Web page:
I have a global grid of points in the ocean and need to calculate the distance to and identify the closest 10 polygons along the coastline for the entire world while also avoiding crossing land.

For example, in the Figure below, the circled point would not include the green line distance. Instead the distance would consider going around the peninsula.

Near table produces the type of output I need but calculates distances without consideration for whether the path crosses land.

I also tried cost distance by creating a raster of the land at high cost and ocean area at low but if my understanding is correct, that type of analysis is limited to between just two points and the output isn't distance, it is a distance raster.

I have roughly 40,000 ocean points and polygons buffered around 1 degree of coastline. I need to find the 10 closest polygons for each point.

enter image description here

  • Is there a cut-off distance beyond which a polygon is not considered? – Kirk Kuykendall Dec 5 '16 at 19:46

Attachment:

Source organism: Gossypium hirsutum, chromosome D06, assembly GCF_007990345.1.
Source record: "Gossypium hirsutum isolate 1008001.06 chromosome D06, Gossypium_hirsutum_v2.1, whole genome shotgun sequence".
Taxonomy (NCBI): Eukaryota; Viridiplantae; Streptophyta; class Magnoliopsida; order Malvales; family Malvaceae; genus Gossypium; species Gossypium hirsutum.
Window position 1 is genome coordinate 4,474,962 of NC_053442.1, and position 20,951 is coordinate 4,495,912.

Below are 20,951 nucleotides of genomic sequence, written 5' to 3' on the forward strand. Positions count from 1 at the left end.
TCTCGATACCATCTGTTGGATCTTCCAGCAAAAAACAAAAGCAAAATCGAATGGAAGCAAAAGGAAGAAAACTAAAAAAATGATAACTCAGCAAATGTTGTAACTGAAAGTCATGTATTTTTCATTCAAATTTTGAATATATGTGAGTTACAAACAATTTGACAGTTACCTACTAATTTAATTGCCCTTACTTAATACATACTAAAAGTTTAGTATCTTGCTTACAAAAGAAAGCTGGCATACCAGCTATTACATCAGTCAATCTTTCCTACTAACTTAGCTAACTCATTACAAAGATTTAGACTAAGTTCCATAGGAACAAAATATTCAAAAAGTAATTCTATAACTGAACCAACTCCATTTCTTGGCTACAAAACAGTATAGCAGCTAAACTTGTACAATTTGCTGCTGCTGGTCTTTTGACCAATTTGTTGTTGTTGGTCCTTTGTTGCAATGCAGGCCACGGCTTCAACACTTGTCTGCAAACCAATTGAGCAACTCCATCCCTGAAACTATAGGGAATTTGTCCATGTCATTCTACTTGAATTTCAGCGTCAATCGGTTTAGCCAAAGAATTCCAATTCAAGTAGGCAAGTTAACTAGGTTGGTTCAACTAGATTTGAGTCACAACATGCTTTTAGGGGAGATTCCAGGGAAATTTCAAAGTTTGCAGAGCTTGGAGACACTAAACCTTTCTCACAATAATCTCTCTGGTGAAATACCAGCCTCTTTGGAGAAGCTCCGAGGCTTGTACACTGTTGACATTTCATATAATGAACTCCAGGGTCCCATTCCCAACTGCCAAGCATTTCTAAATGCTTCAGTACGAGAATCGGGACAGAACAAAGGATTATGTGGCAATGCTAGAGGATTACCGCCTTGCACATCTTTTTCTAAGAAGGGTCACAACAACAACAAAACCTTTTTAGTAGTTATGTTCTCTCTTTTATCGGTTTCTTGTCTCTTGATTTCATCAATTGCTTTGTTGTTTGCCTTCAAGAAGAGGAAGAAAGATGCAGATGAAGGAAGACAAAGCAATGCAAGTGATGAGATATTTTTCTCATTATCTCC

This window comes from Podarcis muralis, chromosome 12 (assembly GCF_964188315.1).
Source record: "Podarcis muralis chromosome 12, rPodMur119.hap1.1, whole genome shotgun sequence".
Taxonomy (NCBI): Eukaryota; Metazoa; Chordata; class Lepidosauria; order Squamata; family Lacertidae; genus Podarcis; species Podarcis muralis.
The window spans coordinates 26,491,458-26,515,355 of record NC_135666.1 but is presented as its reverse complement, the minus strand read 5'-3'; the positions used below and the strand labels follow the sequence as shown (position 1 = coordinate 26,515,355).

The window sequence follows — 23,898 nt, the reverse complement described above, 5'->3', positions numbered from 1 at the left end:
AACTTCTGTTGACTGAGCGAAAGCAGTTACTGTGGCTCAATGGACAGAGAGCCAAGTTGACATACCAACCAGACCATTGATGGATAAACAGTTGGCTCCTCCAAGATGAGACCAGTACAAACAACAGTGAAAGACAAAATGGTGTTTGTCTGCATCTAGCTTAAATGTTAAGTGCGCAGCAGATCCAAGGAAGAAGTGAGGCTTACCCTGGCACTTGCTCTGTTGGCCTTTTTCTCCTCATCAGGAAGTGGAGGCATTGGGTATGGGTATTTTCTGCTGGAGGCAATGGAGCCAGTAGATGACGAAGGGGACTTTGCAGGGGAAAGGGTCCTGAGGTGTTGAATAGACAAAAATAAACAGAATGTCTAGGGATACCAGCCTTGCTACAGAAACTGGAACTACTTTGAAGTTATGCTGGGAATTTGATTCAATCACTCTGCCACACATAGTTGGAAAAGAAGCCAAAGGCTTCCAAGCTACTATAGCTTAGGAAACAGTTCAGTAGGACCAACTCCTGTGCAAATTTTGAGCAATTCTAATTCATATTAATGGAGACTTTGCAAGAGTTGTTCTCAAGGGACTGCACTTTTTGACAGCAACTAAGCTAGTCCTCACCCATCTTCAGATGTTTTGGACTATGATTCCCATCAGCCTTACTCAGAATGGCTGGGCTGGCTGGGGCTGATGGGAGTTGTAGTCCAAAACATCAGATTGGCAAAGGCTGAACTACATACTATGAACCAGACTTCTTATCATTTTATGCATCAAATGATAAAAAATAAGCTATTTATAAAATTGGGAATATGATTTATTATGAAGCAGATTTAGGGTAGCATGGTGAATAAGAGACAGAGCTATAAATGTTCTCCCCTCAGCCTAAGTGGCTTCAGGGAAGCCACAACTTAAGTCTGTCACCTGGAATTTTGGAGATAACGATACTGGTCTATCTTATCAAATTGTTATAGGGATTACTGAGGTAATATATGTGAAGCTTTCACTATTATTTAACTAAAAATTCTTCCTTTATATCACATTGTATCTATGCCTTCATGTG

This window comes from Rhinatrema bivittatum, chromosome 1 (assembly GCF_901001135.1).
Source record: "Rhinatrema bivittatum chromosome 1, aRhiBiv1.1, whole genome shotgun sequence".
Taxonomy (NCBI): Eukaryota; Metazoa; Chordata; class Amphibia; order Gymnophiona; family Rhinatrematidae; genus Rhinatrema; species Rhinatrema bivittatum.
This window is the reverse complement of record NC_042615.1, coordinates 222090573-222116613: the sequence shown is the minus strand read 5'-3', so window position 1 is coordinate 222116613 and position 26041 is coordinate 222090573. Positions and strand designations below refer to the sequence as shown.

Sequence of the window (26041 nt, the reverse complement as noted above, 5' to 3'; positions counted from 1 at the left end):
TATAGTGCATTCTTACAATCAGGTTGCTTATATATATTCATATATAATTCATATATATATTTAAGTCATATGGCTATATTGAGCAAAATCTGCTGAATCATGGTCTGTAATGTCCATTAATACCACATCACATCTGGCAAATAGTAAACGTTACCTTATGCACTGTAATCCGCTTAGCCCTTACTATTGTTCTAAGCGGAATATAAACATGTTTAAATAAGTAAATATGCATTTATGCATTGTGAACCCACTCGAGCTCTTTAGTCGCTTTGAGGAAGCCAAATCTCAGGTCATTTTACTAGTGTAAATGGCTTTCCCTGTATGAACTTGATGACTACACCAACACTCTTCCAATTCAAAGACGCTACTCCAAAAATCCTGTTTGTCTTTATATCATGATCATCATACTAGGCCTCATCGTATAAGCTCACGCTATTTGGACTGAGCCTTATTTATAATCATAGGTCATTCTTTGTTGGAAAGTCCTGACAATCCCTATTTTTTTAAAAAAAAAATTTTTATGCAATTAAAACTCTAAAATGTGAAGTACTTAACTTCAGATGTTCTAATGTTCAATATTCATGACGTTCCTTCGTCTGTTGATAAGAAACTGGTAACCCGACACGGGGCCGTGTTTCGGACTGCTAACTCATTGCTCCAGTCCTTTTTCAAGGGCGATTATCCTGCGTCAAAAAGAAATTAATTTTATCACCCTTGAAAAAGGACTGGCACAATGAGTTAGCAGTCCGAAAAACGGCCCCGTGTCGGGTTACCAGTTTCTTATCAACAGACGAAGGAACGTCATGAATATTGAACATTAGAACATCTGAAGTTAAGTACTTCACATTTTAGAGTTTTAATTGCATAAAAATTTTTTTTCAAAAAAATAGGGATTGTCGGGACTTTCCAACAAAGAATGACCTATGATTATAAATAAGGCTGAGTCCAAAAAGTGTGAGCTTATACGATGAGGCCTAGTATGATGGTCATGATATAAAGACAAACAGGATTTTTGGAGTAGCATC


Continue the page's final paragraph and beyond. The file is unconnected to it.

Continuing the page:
• Yes - 13 degrees – KristaR Dec 5 '16 at 19:57
  • This is linear reference task, the question is how wisely convert polygons to line. – FelixIP Dec 5 '16 at 20:20
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    Should the distance line "bend" around the land, or should polygons that can't be reached by straight line simply be ignored? I think the former, because you mentioned "going around the peninsula". So, you tried cost distance, but did you try least cost path? – Son of a Beach Aug 20 '20 at 5:19

I think an untested answer to this may be to include steps something like:

  1. Run Near to find the N closest polygons
  2. From the points and the polygons that they are near create a line feature class that connects them
  3. Use the ocean polygon to (Un)Select By Location any lines from 2. that overlap the ocean
  4. Reassess how close you are to your desired result

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